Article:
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Be Fruitful! The Etrog in Jewish Art, Culture, and History

Be Fruitful! The Etrog in Jewish Art, Culture, and History

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The etrog is a curious fruit. The Bible (Leviticus 23:30) commands its readers: “And you shall take for yourselves on the first day beautiful tree-fruit (peri etz hadar), palm fronds, boughs of leafy trees, and willows of the brook, and you shall rejoice before the Lord your God seven days.” Native to the Far East and adapted to the culture of the eastern Mediterranean, the rituals of the etrog are among the very few that are dependent upon a particular environment for growth that Jews have maintained in their vast dispersal from the origins of their law, heritage, and collective existence in the Land of Israel. In their wanderings across the globe, the etrog has remained part of Jews’ practices, an indispensable part of the annual rhythms of the Jewish harvest festival, Sukkot, the Feast of Booths.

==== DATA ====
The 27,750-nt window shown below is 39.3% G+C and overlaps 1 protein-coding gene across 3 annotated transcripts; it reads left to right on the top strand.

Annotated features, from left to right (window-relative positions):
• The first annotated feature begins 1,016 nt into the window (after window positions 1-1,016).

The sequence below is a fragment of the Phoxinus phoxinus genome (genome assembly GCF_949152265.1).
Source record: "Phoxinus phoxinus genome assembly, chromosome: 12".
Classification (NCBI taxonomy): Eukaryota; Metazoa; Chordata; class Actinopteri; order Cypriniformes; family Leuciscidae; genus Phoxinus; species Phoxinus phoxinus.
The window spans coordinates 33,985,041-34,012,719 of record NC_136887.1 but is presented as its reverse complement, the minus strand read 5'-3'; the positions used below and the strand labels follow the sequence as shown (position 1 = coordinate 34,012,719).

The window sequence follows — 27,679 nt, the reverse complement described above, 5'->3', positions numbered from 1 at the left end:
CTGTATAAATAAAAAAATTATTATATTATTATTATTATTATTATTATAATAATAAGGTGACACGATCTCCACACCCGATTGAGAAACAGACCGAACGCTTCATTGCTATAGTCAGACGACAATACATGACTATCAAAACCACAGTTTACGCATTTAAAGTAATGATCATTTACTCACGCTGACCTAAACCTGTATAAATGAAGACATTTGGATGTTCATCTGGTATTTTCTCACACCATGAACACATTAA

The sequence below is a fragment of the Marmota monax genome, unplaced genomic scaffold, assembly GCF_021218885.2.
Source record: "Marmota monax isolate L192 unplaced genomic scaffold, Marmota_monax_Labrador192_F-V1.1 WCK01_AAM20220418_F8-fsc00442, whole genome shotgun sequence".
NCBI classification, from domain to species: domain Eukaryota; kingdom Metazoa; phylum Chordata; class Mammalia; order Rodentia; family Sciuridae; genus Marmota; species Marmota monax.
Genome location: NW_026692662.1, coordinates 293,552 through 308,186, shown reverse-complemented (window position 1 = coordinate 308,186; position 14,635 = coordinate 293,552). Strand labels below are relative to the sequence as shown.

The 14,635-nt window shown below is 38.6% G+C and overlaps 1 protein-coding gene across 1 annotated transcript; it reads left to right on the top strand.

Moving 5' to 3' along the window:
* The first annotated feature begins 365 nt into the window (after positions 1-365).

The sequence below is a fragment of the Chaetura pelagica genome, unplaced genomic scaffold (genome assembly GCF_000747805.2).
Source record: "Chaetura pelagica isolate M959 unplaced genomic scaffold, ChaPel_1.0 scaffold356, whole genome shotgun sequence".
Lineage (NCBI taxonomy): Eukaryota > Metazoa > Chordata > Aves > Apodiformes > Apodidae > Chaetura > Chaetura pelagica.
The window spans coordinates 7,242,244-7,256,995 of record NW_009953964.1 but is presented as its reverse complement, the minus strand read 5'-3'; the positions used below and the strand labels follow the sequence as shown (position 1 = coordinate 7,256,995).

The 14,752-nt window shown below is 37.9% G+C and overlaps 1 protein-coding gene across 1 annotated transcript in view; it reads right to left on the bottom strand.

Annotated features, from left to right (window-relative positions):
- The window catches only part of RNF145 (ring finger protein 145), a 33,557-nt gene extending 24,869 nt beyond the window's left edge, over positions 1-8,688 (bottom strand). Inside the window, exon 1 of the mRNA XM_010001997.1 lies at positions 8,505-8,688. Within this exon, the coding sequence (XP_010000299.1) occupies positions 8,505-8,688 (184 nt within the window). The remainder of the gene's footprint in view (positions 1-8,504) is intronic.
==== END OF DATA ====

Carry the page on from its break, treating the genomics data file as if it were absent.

This collection of essays by leading scholars of Jewish studies explores the long and engaging story of the etrog from Biblical times to the present,  with explorations from medieval and early modern Europe, the Ottoman lands, the United States, and Israel. Together they tell a tale of home-away-from-home, of wandering and belonging, of tradition and adaptation. The etrog’s story is one of environment, climate, and agriculture; of religious law and change; of commerce and cooperation; of borders and crossings; of fine art; of experimentation and innovation in Jewish art, culture, and history.